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MAY 10, 1989




Willie Ray Conerly was indicted by a Pearl River County Grand Jury on a charge of armed robbery and was tried August 21, 1986, which trial resulted in a mistrial when the jury was unable to agree upon a verdict. He was retried on January 27, 1987, and the jury returned a verdict of guilty and a sentence of life imprisonment. Conerly appeals, alleging that: the prosecutor violated Batson v. Kentucky, 476 U.S. 79, 106 S. Ct. 1712, 90 L.Ed.2d

69 (1986); the trial court erred in overruling his motion to dismiss based on denial of a speedy trial; the trial court erred in admitting the State's exhibits; and, the trial court erred in denying his motion for new trial. In reversing we address only Conerly's Batson claim.


 It is unnecessary, for purposes of this appeal, to provide a full recitation of the facts. Witnesses testified that Conerly robbed a Picayune, Mississippi, convenience store on August 18, 1985. In the process of the robbery, Conerly held two employees at gun point and obtained over three hundred dollars ($300.00) in cash. Conerly admitted that he had been in the store on the day of the robbery, but claimed an alibi for the time of the robbery. On this conflicting evidence the jury returned its guilty verdict.



 Forty-nine venire persons were present at Conerly's trial. Nine of those forty-nine were black. The trial court excused two of the nine for cause. The state accepted one black venire person and used five peremptory challenges to exclude black venire persons. A jury composed of eleven whites and one black was accepted before reaching the last black venire person.

 Our concern today centers on the state's challenge of one of the five excluded black venire persons. The portion of the jury selection process involving Juror Jean Swain is taken from the record and is as follows:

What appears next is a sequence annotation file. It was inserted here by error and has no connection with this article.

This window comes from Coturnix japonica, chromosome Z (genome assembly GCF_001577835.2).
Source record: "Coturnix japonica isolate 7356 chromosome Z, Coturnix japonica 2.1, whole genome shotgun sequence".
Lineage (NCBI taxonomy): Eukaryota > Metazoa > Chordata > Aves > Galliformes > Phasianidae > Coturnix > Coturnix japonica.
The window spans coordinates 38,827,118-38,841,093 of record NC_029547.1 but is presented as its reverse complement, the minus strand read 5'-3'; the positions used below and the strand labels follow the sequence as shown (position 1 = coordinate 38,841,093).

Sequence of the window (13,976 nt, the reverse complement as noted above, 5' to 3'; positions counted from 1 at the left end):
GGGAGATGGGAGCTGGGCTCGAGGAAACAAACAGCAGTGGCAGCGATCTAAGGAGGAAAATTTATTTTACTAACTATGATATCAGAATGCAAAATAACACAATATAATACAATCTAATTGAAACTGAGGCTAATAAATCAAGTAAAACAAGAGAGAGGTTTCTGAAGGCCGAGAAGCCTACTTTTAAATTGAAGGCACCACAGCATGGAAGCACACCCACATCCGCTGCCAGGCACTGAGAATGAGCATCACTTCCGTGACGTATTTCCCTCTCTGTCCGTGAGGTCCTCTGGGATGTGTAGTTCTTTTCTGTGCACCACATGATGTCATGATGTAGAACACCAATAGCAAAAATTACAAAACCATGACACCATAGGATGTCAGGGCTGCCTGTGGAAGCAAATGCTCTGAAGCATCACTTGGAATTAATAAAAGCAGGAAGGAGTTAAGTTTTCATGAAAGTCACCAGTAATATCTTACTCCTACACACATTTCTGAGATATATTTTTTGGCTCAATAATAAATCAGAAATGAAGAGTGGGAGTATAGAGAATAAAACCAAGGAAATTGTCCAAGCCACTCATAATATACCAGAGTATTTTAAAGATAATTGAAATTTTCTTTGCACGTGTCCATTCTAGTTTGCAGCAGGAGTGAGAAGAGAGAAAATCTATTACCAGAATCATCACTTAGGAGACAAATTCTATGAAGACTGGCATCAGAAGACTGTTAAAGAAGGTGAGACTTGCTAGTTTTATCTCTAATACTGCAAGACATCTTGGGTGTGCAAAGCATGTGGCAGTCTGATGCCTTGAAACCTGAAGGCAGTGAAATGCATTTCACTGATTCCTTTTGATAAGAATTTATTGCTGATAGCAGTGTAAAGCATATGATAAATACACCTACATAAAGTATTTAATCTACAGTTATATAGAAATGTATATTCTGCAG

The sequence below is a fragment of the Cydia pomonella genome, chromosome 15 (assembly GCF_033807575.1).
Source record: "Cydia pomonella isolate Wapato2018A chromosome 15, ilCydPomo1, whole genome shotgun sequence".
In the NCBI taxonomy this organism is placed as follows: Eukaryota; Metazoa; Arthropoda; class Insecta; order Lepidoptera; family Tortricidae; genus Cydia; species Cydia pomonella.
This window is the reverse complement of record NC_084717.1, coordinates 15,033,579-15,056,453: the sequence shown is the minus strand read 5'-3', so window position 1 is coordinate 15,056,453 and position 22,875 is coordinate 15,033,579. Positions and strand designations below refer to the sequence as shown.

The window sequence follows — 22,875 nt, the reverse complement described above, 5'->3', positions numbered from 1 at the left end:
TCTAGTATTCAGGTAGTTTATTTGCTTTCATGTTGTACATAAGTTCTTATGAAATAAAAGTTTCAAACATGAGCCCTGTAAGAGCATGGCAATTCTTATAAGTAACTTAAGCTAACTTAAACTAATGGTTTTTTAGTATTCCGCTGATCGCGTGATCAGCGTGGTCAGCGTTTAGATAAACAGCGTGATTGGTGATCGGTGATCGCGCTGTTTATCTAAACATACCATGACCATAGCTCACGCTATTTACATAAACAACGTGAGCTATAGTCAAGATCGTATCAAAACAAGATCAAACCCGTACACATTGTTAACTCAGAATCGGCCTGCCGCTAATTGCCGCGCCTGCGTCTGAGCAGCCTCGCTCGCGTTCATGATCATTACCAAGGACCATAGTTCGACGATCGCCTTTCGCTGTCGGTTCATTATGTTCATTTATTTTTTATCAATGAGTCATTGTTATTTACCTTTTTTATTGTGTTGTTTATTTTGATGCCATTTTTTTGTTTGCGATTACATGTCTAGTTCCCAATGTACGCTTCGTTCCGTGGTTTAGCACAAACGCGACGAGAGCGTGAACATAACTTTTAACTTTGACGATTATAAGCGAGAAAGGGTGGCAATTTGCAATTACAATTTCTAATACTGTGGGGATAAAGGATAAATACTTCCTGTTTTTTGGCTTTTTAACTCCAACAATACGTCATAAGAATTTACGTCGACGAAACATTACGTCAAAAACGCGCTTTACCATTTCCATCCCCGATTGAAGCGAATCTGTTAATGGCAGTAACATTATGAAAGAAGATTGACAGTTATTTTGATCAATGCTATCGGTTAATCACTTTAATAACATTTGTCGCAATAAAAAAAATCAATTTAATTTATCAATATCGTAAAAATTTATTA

Let the record show that Willie Ray is a member of the Black race, and therefore the Court will require if the State exercises any challenges on Black jurors, to state their reason for so doing. Whether or not I have all of the jurors marked that are Black, I'm not absolutely certain, so Mr. Cooper, if the State does strike a Black juror and I fail to require an explanation, would you please bring it to my attention that that juror being struck is Black.

 * * *


 We are going to strike Jean Swain, . . ., who is Black, because she was unable to completely fill out her form, and we believe she lacks the -


 Let's see her form.


 She is also confused on some of it. I can't figure her age out.


 Let the record show that Jean Swain filled out her form by printing and put her age as 59-5-27-27, which could mean fifty-nine years old and that she was born on May 27th of the year 1927, which would be very sensible. Her occupation is maid one day per month; her address is Mrs. Harris Love, 318 North Hickory; she shows a marital status of separated; how long worked there, twenty years; she did finish high school - well, she's got high school checked, but highest grade completed, 11th. She wouldn't have to fill in outside the county seat because she lives in Poplarville and that is the county seat.


 Doesn't say how long she lived -